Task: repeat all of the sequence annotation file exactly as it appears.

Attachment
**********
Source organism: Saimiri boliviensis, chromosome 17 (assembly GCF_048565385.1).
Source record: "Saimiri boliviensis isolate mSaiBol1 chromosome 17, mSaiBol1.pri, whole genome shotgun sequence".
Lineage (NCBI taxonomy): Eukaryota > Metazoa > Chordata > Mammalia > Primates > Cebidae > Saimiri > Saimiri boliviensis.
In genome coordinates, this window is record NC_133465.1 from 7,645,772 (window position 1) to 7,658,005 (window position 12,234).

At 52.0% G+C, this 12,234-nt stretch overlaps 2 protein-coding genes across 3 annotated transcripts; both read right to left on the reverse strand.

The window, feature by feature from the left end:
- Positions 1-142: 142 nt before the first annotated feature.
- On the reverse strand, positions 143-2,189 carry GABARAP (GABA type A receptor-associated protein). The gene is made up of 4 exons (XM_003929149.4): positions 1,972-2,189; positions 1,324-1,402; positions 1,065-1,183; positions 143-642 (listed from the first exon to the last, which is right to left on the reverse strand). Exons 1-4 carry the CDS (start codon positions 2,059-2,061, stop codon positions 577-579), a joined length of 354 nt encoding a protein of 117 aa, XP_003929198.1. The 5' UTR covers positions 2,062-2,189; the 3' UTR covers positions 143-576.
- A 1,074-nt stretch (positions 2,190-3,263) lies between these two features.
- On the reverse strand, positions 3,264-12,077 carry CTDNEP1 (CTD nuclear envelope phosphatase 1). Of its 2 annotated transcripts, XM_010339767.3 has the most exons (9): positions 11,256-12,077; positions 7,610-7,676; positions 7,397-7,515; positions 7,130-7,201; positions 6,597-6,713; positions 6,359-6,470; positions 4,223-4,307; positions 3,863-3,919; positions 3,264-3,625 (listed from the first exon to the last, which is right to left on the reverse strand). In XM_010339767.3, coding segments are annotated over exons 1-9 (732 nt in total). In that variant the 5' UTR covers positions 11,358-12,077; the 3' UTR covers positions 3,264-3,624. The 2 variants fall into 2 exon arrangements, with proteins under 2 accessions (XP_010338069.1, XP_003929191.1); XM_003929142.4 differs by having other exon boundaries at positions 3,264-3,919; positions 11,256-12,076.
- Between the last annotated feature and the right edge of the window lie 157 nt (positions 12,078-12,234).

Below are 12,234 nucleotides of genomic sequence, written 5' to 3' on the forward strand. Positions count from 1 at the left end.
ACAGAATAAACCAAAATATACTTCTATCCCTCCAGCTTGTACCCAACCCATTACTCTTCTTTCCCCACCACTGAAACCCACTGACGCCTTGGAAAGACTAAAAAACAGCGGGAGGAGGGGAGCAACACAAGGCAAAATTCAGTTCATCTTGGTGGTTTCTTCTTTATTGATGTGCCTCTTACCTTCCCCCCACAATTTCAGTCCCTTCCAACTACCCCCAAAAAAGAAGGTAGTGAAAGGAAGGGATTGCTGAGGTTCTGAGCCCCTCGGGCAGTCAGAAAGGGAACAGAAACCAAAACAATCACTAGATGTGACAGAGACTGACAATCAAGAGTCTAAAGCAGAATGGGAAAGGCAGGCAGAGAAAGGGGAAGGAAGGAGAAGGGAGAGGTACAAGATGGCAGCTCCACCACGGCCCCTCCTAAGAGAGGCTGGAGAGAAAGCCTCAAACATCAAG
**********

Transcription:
Source organism: Saimiri boliviensis, chromosome 17 (assembly GCF_048565385.1).
Source record: "Saimiri boliviensis isolate mSaiBol1 chromosome 17, mSaiBol1.pri, whole genome shotgun sequence".
Lineage (NCBI taxonomy): Eukaryota > Metazoa > Chordata > Mammalia > Primates > Cebidae > Saimiri > Saimiri boliviensis.
In genome coordinates, this window is record NC_133465.1 from 7,645,772 (window position 1) to 7,658,005 (window position 12,234).

At 52.0% G+C, this 12,234-nt stretch overlaps 2 protein-coding genes across 3 annotated transcripts; both read right to left on the reverse strand.

The window, feature by feature from the left end:
- Positions 1-142: 142 nt before the first annotated feature.
- On the reverse strand, positions 143-2,189 carry GABARAP (GABA type A receptor-associated protein). The gene is made up of 4 exons (XM_003929149.4): positions 1,972-2,189; positions 1,324-1,402; positions 1,065-1,183; positions 143-642 (listed from the first exon to the last, which is right to left on the reverse strand). Exons 1-4 carry the CDS (start codon positions 2,059-2,061, stop codon positions 577-579), a joined length of 354 nt encoding a protein of 117 aa, XP_003929198.1. The 5' UTR covers positions 2,062-2,189; the 3' UTR covers positions 143-576.
- A 1,074-nt stretch (positions 2,190-3,263) lies between these two features.
- On the reverse strand, positions 3,264-12,077 carry CTDNEP1 (CTD nuclear envelope phosphatase 1). Of its 2 annotated transcripts, XM_010339767.3 has the most exons (9): positions 11,256-12,077; positions 7,610-7,676; positions 7,397-7,515; positions 7,130-7,201; positions 6,597-6,713; positions 6,359-6,470; positions 4,223-4,307; positions 3,863-3,919; positions 3,264-3,625 (listed from the first exon to the last, which is right to left on the reverse strand). In XM_010339767.3, coding segments are annotated over exons 1-9 (732 nt in total). In that variant the 5' UTR covers positions 11,358-12,077; the 3' UTR covers positions 3,264-3,624. The 2 variants fall into 2 exon arrangements, with proteins under 2 accessions (XP_010338069.1, XP_003929191.1); XM_003929142.4 differs by having other exon boundaries at positions 3,264-3,919; positions 11,256-12,076.
- Between the last annotated feature and the right edge of the window lie 157 nt (positions 12,078-12,234).

Below are 12,234 nucleotides of genomic sequence, written 5' to 3' on the forward strand. Positions count from 1 at the left end.
ACAGAATAAACCAAAATATACTTCTATCCCTCCAGCTTGTACCCAACCCATTACTCTTCTTTCCCCACCACTGAAACCCACTGACGCCTTGGAAAGACTAAAAAACAGCGGGAGGAGGGGAGCAACACAAGGCAAAATTCAGTTCATCTTGGTGGTTTCTTCTTTATTGATGTGCCTCTTACCTTCCCCCCACAATTTCAGTCCCTTCCAACTACCCCCAAAAAAGAAGGTAGTGAAAGGAAGGGATTGCTGAGGTTCTGAGCCCCTCGGGCAGTCAGAAAGGGAACAGAAACCAAAACAATCACTAGATGTGACAGAGACTGACAATCAAGAGTCTAAAGCAGAATGGGAAAGGCAGGCAGAGAAAGGGGAAGGAAGGAGAAGGGAGAGGTACAAGATGGCAGCTCCACCACGGCCCCTCCTAAGAGAGGCTGGAGAGAAAGCCTCAAACATCAAG